Many of the early school accidents were related to spin-training. Once the AA-1 entered a fully developed spin and exceeded three turns, it was usually not recoverable. The AA-1 had been spin-tested as part of its certification, but in 1973 the FAA issued Airworthiness Directive 73-13-07 ordering the aircraft placarded against spins.
The remaining accidents were generally attributed to the AA-1's short endurance (3.3 hours), inability to use short grass strips and high approach speeds (85–90 mph). These were all different from the other school aircraft in use in that era and took some adaptation by instructors and students alike.
Today most of the AA-1s, AA-1As, Bs and Cs are in private hands. If the pilot is properly trained on the aircraft and stays within its limitations, data show that it is as safe as any other light aircraft.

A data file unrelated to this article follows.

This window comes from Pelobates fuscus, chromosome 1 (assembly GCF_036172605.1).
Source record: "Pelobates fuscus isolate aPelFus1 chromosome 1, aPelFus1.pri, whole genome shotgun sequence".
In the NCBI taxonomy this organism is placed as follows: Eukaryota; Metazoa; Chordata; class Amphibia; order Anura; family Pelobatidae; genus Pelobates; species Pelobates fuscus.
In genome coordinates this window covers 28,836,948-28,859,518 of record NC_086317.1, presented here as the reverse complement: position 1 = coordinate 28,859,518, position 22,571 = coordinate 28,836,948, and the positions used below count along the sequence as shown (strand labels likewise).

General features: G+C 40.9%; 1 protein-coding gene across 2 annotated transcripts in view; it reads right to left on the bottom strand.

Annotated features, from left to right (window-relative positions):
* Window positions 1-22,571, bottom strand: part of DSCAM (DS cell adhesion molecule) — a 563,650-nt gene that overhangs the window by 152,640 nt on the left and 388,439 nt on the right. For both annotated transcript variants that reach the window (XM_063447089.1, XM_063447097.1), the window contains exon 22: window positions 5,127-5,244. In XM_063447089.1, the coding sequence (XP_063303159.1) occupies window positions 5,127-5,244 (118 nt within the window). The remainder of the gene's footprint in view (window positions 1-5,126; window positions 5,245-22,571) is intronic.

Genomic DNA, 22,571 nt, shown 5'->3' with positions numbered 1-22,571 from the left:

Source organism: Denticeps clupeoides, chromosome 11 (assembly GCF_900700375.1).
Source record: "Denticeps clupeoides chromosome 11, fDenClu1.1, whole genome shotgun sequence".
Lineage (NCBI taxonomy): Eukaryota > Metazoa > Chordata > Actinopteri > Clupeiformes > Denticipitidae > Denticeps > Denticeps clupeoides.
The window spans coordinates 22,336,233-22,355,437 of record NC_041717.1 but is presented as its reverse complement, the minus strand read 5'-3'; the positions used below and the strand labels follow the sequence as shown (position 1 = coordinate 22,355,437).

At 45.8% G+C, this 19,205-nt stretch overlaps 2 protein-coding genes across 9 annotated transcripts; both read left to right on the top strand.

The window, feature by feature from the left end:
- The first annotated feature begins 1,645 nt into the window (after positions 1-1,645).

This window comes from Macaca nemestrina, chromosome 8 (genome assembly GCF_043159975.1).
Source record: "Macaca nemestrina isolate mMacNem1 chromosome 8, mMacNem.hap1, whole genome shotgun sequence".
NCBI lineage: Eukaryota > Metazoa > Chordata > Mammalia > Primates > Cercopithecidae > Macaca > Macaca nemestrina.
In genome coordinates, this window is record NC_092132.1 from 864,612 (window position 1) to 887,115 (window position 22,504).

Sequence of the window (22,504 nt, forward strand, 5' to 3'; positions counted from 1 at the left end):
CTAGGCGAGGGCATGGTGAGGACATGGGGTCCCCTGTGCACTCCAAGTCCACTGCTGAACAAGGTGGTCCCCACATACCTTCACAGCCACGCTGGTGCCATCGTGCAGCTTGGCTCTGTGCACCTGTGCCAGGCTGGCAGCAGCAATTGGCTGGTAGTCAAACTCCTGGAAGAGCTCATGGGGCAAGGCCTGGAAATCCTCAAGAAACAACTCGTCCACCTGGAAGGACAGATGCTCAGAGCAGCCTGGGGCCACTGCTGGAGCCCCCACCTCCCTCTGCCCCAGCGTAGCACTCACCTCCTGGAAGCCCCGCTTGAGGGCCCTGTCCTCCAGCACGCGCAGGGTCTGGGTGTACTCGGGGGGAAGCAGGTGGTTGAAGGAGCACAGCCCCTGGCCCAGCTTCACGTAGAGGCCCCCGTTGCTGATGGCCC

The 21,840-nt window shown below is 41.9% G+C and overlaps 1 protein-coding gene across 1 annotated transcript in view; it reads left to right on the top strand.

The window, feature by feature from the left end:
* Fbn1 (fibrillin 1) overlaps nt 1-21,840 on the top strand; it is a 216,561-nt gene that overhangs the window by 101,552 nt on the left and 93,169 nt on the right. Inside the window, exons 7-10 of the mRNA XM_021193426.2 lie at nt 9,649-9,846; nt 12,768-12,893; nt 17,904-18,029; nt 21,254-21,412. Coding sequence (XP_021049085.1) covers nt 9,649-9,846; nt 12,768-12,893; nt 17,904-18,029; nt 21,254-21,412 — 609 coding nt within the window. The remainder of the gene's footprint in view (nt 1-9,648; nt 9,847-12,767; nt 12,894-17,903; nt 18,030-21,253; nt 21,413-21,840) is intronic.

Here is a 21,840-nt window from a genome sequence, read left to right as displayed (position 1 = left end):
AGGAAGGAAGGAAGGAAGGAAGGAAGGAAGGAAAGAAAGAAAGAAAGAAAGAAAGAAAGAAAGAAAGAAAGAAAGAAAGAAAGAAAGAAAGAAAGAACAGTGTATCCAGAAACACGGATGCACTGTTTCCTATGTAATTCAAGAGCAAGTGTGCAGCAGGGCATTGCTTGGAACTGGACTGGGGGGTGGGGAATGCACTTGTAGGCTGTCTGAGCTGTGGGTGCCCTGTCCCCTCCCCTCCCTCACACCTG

Some AA-1s have had their original engines replaced with larger 150 or 160 hp engines that further increase performance. Other popular modifications include the addition of a dorsal strake on earlier model AA-1s to improve yaw stability or the addition of a clear red rudder cap to fair the flashing beacon for reduced drag. Some AA-1s have been converted to taildragger configuration.
Data from The American Trainer Owner's Manual